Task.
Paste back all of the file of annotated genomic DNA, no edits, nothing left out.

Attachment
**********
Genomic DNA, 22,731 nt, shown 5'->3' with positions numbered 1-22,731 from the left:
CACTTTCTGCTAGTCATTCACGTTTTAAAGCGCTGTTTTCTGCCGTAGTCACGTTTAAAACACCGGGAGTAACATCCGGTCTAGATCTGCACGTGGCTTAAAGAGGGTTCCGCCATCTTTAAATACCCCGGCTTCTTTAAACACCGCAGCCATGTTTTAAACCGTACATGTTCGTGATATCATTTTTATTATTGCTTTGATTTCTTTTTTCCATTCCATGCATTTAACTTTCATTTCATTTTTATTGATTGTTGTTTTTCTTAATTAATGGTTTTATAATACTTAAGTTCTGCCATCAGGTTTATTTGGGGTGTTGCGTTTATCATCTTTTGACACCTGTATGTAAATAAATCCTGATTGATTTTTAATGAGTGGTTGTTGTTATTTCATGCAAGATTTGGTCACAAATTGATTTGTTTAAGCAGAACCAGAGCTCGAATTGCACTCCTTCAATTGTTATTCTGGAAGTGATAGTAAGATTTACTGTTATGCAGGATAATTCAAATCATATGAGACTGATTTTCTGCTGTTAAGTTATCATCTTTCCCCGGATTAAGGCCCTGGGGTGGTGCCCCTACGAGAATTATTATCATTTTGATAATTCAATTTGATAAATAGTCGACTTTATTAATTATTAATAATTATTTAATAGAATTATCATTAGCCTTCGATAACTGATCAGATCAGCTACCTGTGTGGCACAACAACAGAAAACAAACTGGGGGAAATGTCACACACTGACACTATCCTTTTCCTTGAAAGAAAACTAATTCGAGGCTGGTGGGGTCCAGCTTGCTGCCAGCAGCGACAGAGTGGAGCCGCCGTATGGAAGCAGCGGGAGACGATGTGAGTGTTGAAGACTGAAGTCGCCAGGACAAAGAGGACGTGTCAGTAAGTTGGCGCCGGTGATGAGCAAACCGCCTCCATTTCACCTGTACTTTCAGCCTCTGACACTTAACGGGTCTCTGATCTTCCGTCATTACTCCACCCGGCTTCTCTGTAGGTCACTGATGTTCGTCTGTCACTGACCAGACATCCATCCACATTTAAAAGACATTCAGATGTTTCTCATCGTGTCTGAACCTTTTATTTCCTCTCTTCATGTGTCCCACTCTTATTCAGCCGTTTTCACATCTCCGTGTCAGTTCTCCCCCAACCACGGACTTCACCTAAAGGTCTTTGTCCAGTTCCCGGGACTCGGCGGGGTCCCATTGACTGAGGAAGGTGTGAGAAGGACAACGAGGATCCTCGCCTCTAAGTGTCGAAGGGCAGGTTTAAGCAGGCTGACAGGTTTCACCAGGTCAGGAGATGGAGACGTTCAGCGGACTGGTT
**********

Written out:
Genomic DNA, 22,731 nt, shown 5'->3' with positions numbered 1-22,731 from the left:
CACTTTCTGCTAGTCATTCACGTTTTAAAGCGCTGTTTTCTGCCGTAGTCACGTTTAAAACACCGGGAGTAACATCCGGTCTAGATCTGCACGTGGCTTAAAGAGGGTTCCGCCATCTTTAAATACCCCGGCTTCTTTAAACACCGCAGCCATGTTTTAAACCGTACATGTTCGTGATATCATTTTTATTATTGCTTTGATTTCTTTTTTCCATTCCATGCATTTAACTTTCATTTCATTTTTATTGATTGTTGTTTTTCTTAATTAATGGTTTTATAATACTTAAGTTCTGCCATCAGGTTTATTTGGGGTGTTGCGTTTATCATCTTTTGACACCTGTATGTAAATAAATCCTGATTGATTTTTAATGAGTGGTTGTTGTTATTTCATGCAAGATTTGGTCACAAATTGATTTGTTTAAGCAGAACCAGAGCTCGAATTGCACTCCTTCAATTGTTATTCTGGAAGTGATAGTAAGATTTACTGTTATGCAGGATAATTCAAATCATATGAGACTGATTTTCTGCTGTTAAGTTATCATCTTTCCCCGGATTAAGGCCCTGGGGTGGTGCCCCTACGAGAATTATTATCATTTTGATAATTCAATTTGATAAATAGTCGACTTTATTAATTATTAATAATTATTTAATAGAATTATCATTAGCCTTCGATAACTGATCAGATCAGCTACCTGTGTGGCACAACAACAGAAAACAAACTGGGGGAAATGTCACACACTGACACTATCCTTTTCCTTGAAAGAAAACTAATTCGAGGCTGGTGGGGTCCAGCTTGCTGCCAGCAGCGACAGAGTGGAGCCGCCGTATGGAAGCAGCGGGAGACGATGTGAGTGTTGAAGACTGAAGTCGCCAGGACAAAGAGGACGTGTCAGTAAGTTGGCGCCGGTGATGAGCAAACCGCCTCCATTTCACCTGTACTTTCAGCCTCTGACACTTAACGGGTCTCTGATCTTCCGTCATTACTCCACCCGGCTTCTCTGTAGGTCACTGATGTTCGTCTGTCACTGACCAGACATCCATCCACATTTAAAAGACATTCAGATGTTTCTCATCGTGTCTGAACCTTTTATTTCCTCTCTTCATGTGTCCCACTCTTATTCAGCCGTTTTCACATCTCCGTGTCAGTTCTCCCCCAACCACGGACTTCACCTAAAGGTCTTTGTCCAGTTCCCGGGACTCGGCGGGGTCCCATTGACTGAGGAAGGTGTGAGAAGGACAACGAGGATCCTCGCCTCTAAGTGTCGAAGGGCAGGTTTAAGCAGGCTGACAGGTTTCACCAGGTCAGGAGATGGAGACGTTCAGCGGACTGGTT